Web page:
Pipe Cleaners and Post-It Notes

After nine months of designing, facilitating and implementing several design projects between our students, London Borough of Camden (LBC) and Camden residents, we are in a contemplative mood at the PCL.

Today’s reflective workshop focused on the challenges, benefits and limitations of the Public Collaboration Lab, with input from both UAL and LBC team members. On the whole, the positives outweighed the challenges and inevitably, we had far more to contribute than time would allow. However, this initial reflective session will be followed up with more comprehensive individual discussions, as well as separate design project evaluative sessions to capture everyone’s experience of the Public Collaboration Lab to date.

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To the Barricades! Inflatable Cubes Build-and-Play Sessions

Linking to the Red Lines COP21 event earlier in the year, here’s a new build and play event coming up this weekend:

Saturday 16 April – Building Cubes

Sunday 17 April – Playing with Cubes

Venue: The Hive, Dalston, London (260-264 Kingsland Road, London, E8 4DG)

Register here: http://goo.gl/forms/DlzisfpPFy

They float and fly. They stand, protect and inspire. The inflatable cobblestones that were brought to life in the streets of Paris during the UN Climate talks last December are now replicating across the globe in preparation for a #BreakFree week of action this May 2016.

Our contemporary barricades are made not from barrels and rocks – but mylar insulation foil, double-sided carpet tape, and velcro.  In Paris we fought against the State of Emergency that aimed to ban all dissent and forced our way on to the streets on 12 December.  From there, we collectively resolved to take the fight to the fossil fuel industry in 2016.

From Saturday 30 April to 4 May, Reclaim the Power will hold a mass action camp to shut down the UK’s largest open cast coal mine at Ffos-y-fran in South Wales.  Later in May, international climate networks from across Europe will join together to occupy an opencast coal mine at Lausitz Germany as part of ‘Ende Gelende’. In our actions, we will use the inflatable cobblestone concept as a both a practical and symbolic tool for collective disobedience and resistance.   

To prepare our inflatable interventions, we will run three sessions in total:

Building Session 1(Time and Date still being confirmed – sorry! Check here for an update)

Building Session 2 – Saturday 16 April at the Hive, Dalston 11am – 6pm.

In these sessions, we will learn how to build the Inflatable Cubes from start to finish (it takes about 4 hours).  All materials will be provided.   Check out this chirpy 7 minute instructional video:https://vimeo.com/157500007/414539a398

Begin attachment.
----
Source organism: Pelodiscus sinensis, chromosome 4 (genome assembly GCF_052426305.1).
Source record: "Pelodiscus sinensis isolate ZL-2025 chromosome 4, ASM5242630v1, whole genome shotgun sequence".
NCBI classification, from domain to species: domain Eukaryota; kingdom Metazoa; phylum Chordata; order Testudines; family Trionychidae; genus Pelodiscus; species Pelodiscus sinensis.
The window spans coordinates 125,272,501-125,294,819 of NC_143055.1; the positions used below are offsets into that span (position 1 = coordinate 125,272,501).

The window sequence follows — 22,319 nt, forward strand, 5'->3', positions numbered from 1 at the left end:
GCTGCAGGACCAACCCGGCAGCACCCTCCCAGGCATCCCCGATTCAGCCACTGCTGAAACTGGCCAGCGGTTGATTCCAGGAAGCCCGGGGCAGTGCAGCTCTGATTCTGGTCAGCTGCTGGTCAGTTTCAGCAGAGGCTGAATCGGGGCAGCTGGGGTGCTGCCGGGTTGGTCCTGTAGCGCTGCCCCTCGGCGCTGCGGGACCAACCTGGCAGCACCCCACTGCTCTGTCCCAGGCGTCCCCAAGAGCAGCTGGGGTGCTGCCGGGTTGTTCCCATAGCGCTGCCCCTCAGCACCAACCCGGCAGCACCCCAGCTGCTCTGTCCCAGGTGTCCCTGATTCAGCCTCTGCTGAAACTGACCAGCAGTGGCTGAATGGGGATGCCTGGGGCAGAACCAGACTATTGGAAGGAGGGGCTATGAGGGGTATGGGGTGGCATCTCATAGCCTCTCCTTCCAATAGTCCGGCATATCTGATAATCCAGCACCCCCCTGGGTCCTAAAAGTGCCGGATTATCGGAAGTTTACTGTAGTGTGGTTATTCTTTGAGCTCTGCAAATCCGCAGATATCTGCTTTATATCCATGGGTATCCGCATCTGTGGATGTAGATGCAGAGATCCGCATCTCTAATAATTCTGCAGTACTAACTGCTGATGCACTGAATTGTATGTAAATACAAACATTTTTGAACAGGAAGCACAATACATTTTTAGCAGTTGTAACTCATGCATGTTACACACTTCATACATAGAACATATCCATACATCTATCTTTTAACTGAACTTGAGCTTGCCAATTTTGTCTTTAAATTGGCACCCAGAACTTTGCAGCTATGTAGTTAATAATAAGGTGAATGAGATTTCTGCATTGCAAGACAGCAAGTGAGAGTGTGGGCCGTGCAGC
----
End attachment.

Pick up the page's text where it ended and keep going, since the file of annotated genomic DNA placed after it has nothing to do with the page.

You only need to attend one of the Build sessions, not both.

Play Session – Tactical Deployment  – Sunday 17 April at the Hive in Dalston, 12.30pm – 6pm.

This is a practical training session focusing specifically on how we could use the Inflatables in various action scenarios.  We will look at the role of the affinity group and experiment with how we can use the cubes for maximum tactical advantage against our fossil fuel adversaries.  Check this formations video for some ideas: https://vimeo.com/160391763/fb47dfda6e

Place are limited for the build sessions and we’ll need a clear idea of numbers, so please apply on this quick Registration form: http://goo.gl/forms/DlzisfpPFy

The building and training sessions are mostly intended for people who will be attending the End Coal Now action in Wales in May.  However, if you’re not sure if you can go to the Welsh action, don’t hold back on registering anyway.

Email info@reclaimthepower.org.uk for any questions.

With thanks,

Reclaim the Power’s Emergent Cobble Army

Knowledge Quarter Community Engagement Show & Tell

Wellcome Collection
83 Euston Rd,
London NW1 2BE

Monday 14th March 2016

Organised by the Knowledge Quarter’s Community Engagement subgroup, the Show and Tell evening event at the Wellcome Trust’s beautiful Reading Room was an opportunity to showcase the work of the Public Collaboration Lab. We exhibited the Future Libraries and Home Libraries Service projects, showing photos, videos, publications and creative consultation tools. Several Central Saint Martins MA Industrial Design students designed and made an engagement tool for the evening – a KQ Community Engagement Map – that participants could use to map the communities they work with, visually showing the networks and reach of the KQ organisations. The students were on hand for the evening, discussing their PCL work and advising on the KQ community engagement map.

The evening provided the opportunity for KQ partners to network and try out some of the community engagement activities offered by their neighbours (the baby T-Rex feet proved very popular!)


(More photos can be found in our Facebook album here.)

Full list of participants:

Service Design in Government 2016 Conference

IMG_4402
Photograph taken by Sarah Rhodes

 

Beginning with a story about how a simple change in type size on a commonly used form led to two major wars and a world wide economic crisis, and ending with the metaphor of blind men describing an elephant, the Service Design in Government conference was really interesting.